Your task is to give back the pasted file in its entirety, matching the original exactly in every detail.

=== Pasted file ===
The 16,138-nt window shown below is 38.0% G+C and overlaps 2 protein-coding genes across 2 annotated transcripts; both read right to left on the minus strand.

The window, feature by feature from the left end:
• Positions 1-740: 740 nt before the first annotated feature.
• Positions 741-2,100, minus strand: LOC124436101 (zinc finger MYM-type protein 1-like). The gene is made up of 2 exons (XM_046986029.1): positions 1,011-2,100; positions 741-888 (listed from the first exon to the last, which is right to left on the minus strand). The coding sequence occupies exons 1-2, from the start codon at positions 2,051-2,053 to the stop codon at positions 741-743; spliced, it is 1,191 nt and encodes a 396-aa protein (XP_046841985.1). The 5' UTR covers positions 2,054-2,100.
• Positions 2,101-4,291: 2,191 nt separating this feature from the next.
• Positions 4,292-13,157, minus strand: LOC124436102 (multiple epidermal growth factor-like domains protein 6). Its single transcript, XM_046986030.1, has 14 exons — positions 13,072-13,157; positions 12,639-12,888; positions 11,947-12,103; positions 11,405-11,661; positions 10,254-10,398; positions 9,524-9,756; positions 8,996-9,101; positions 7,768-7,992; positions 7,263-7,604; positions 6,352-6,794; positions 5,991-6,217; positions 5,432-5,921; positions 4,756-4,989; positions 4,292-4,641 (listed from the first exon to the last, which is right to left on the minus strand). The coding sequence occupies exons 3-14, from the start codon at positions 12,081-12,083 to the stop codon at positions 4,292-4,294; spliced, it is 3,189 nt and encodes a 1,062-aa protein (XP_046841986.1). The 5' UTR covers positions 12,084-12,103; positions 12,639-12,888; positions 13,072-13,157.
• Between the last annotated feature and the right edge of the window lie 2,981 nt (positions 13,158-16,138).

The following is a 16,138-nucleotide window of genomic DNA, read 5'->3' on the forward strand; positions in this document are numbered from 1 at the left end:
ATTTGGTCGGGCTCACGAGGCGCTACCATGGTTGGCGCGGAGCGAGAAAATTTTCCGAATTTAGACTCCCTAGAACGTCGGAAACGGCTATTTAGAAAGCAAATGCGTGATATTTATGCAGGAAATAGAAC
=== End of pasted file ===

The 16,138-nt window shown below is 38.0% G+C and overlaps 2 protein-coding genes across 2 annotated transcripts; both read right to left on the minus strand.

The window, feature by feature from the left end:
• Positions 1-740: 740 nt before the first annotated feature.
• Positions 741-2,100, minus strand: LOC124436101 (zinc finger MYM-type protein 1-like). The gene is made up of 2 exons (XM_046986029.1): positions 1,011-2,100; positions 741-888 (listed from the first exon to the last, which is right to left on the minus strand). The coding sequence occupies exons 1-2, from the start codon at positions 2,051-2,053 to the stop codon at positions 741-743; spliced, it is 1,191 nt and encodes a 396-aa protein (XP_046841985.1). The 5' UTR covers positions 2,054-2,100.
• Positions 2,101-4,291: 2,191 nt separating this feature from the next.
• Positions 4,292-13,157, minus strand: LOC124436102 (multiple epidermal growth factor-like domains protein 6). Its single transcript, XM_046986030.1, has 14 exons — positions 13,072-13,157; positions 12,639-12,888; positions 11,947-12,103; positions 11,405-11,661; positions 10,254-10,398; positions 9,524-9,756; positions 8,996-9,101; positions 7,768-7,992; positions 7,263-7,604; positions 6,352-6,794; positions 5,991-6,217; positions 5,432-5,921; positions 4,756-4,989; positions 4,292-4,641 (listed from the first exon to the last, which is right to left on the minus strand). The coding sequence occupies exons 3-14, from the start codon at positions 12,081-12,083 to the stop codon at positions 4,292-4,294; spliced, it is 3,189 nt and encodes a 1,062-aa protein (XP_046841986.1). The 5' UTR covers positions 12,084-12,103; positions 12,639-12,888; positions 13,072-13,157.
• Between the last annotated feature and the right edge of the window lie 2,981 nt (positions 13,158-16,138).

The following is a 16,138-nucleotide window of genomic DNA, read 5'->3' on the forward strand; positions in this document are numbered from 1 at the left end:
ATTTGGTCGGGCTCACGAGGCGCTACCATGGTTGGCGCGGAGCGAGAAAATTTTCCGAATTTAGACTCCCTAGAACGTCGGAAACGGCTATTTAGAAAGCAAATGCGTGATATTTATGCAGGAAATAGAAC